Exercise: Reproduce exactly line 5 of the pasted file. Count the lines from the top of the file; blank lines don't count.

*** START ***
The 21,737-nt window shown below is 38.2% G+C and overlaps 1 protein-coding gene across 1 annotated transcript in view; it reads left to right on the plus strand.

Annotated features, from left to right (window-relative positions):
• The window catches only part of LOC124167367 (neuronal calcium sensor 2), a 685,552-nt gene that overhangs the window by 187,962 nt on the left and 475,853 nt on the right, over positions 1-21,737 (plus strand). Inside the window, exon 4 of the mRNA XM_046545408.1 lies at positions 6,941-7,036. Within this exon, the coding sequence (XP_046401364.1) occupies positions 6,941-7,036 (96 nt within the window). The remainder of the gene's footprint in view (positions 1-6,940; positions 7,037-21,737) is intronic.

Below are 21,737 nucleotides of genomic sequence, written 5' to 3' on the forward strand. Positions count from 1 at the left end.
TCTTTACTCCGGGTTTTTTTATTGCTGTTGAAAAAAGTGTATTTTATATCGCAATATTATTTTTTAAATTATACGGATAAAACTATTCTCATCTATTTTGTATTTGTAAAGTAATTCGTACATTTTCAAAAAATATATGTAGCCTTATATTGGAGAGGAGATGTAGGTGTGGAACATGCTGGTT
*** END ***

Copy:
TCTTTACTCCGGGTTTTTTTATTGCTGTTGAAAAAAGTGTATTTTATATCGCAATATTATTTTTTAAATTATACGGATAAAACTATTCTCATCTATTTTGTATTTGTAAAGTAATTCGTACATTTTCAAAAAATATATGTAGCCTTATATTGGAGAGGAGATGTAGGTGTGGAACATGCTGGTT